God and the Embryo: Religious Voices on Stem Cells and Cloning

By Brent Waters; Ronald Cole-Turner | Go to book overview

Introduction

RONALD COLE-TURNER

The creation of the first human embryos by cloning was announced late in 2001 by a group of researchers working for a private corporation, Advanced Cell Technologies (ACT), of Worcester, Massachusetts.1 The work was done in order to determine whether it is possible to create cloned embryos from which to harvest embryonic stem cells. Advocates of this goal, sometimes called “therapeutic cloning,” believe it holds the key to successful treatment for a wide range of diseases, from Parkinson's disease to diabetes, that currently claim the lives of as many as 3,000 Americans every day.

What was disturbing to many about this research is that ACT set out on this pathway on its own, accountable only to itself and its investors. Human cloning, including therapeutic human cloning that produces no baby, is controversial, to put it mildly. Nearly everyone on both sides of the controversy acknowledges that human cloning is a milestone of sorts in human history. That a private corporation would cross the threshold into the age of cloning, as if it were nothing but a corporate strategy or a mere line in its R&D budget, is troubling.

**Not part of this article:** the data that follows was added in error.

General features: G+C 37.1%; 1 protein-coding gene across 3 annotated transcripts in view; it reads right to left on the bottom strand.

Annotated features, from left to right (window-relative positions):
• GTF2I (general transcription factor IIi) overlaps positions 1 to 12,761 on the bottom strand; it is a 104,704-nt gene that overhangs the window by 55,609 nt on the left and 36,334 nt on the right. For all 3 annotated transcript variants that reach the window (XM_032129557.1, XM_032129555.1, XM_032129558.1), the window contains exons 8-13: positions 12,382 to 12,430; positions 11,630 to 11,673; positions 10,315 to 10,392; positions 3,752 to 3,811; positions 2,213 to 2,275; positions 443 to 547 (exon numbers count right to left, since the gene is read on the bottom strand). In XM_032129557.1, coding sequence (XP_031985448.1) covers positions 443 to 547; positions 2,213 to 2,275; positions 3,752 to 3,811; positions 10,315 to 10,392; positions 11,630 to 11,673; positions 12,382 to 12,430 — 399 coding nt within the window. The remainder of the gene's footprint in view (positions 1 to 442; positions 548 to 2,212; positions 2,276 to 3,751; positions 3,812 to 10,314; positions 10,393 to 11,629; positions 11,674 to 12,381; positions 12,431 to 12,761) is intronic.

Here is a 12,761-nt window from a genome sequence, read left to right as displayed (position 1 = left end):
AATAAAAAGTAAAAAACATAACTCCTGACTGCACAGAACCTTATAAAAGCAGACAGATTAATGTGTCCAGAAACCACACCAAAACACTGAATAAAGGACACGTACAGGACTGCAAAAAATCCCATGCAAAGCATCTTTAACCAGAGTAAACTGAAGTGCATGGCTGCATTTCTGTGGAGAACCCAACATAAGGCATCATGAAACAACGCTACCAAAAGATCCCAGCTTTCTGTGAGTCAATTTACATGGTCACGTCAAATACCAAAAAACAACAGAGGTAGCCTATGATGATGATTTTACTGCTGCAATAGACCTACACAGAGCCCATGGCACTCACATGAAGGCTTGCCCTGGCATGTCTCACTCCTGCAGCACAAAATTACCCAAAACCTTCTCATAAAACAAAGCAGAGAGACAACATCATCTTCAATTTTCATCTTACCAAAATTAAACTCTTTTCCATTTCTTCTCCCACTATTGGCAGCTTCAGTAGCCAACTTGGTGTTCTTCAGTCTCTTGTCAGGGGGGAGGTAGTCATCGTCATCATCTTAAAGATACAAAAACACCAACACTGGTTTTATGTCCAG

To be fair, however, we must recognize that ACT broke no laws, nor did the company fail in any duty to obtain permission for its work. In fact, on scientific grounds alone, the researchers' publication was premature but perhaps commendable because it provided some public account of their work.

Furthermore, the legal and moral context in which ACT does its work is hardly the company's fault. The responsibility in fact lies with our political

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